POSTGRES_DB: airport_gap_development
      - checkout

      - run:
          name: Configure Bundler
          command: |
            echo 'export BUNDLER_VERSION=$(cat Gemfile.lock | tail -1 | tr -d " ")' >> $BASH_ENV
            source $BASH_ENV
            gem install bundler

      - restore_cache:
          name: Restore Cache (Bundler)
            - airport-gap-bundler-{{ checksum "Gemfile.lock" }}

      - run:
          name: Install dependencies (Bundler)
          command: bundle install --path vendor/bundle

      - save_cache:
          name: Saving Cache (Bundler)
          key: airport-gap-bundler-{{ checksum "Gemfile.lock" }}
            - vendor/bundle

      - restore_cache:
          name: Restore Cache (Yarn)
            - airport-gap-yarn-{{ checksum "yarn.lock" }}

      - run:
          name: Install dependencies (Yarn)
          command: yarn install --frozen-lockfile --prefer-offline --cache-folder ~/.cache/yarn

      - save_cache:
          name: Saving Cache (Yarn)
          key: airport-gap-yarn-{{ checksum "yarn.lock" }}
            - ~/.cache/yarn

Here's a summary with what's happening here:

  • We're setting up CircleCI to use the configuration for version 2.0 of their service.
  • We're setting up a job called build, which is the default job name that's triggered when code is updated. CircleCI allows multiple jobs in a workflow (like unit tests and frontend tests), but that's out the scope for this setup.
  • Airport Gap is a Rails application and requires a PostgreSQL database. CircleCI uses Docker to set up the environments needed for these.
  • CircleCI checks out the latest code, so we can begin setting up the application's dependencies.

So far, the configuration is doing the initial setup to run the application. Once it's all set up, the next step is to seed the database for the tests by adding the following to the CircleCI configuration:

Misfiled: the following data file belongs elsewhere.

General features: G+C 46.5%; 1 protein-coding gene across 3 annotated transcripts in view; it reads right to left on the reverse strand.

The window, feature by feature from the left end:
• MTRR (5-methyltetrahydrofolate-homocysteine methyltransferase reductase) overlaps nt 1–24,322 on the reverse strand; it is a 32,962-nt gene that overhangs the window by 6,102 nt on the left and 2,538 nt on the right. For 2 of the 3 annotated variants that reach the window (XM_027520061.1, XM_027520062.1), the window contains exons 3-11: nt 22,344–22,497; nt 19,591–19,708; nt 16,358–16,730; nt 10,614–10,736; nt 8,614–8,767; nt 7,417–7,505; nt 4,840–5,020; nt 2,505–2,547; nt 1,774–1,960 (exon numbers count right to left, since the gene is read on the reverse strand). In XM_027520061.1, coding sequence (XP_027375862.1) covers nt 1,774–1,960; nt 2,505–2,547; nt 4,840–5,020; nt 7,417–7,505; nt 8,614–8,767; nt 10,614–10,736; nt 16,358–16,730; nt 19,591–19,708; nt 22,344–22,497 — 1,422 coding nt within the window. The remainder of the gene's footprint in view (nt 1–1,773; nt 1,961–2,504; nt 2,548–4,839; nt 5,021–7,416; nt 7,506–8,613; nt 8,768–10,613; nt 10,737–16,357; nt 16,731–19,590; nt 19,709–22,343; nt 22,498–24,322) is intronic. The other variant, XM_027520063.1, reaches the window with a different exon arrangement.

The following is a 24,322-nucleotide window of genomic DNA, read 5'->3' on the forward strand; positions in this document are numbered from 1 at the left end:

- run:
          name: Database setup
          command: bin/rails db:prepare

      - run:
          name: Seed the database
          command: bin/rails db:seed

Here I'm using a few built-in Rails commands that handle setting up the database (creating the database and tables) and populating seed data. In the case of Airport Gap, the code repository has a CSV file. Rails first reads the file and inserts each row into the database. It also creates a test user account used during testing.

I used this approach because it's the simplest way for me to seed data in a Rails application. There are different strategies for setting up data to use in end-to-end tests, depending on your situation. I highly recommend experimenting with different approaches to see what works best for your project.

With the database taken care of, APId is next in line for setting up. You can use APId in one of two ways - using Docker, or using the command-line interface. For this article, I opted to use the command-line interface since it's how I'm using APId to run tests locally.

The APId binary contains the command-line interface needed to execute the tests. All you need to do in CircleCI is download the binary and set its permissions:

      - run:
          name: Download APId binary
          command: |
            curl -o apid
            chmod u+x apid

This step downloads the APId binary to the working directory - where your code is - and sets the binary to make it executable. It's similar to how you would set up APId in your local development environment.

Running APId tests on CircleCI

So far, our configuration sets up the Airport Gap application, seeds the database with the data we'll use during testing, and sets up APId to run our end-to-end tests. Almost everything is ready to begin testing. Before writing the steps to run our end-to-end tests, we'll first need an application for our tests to run.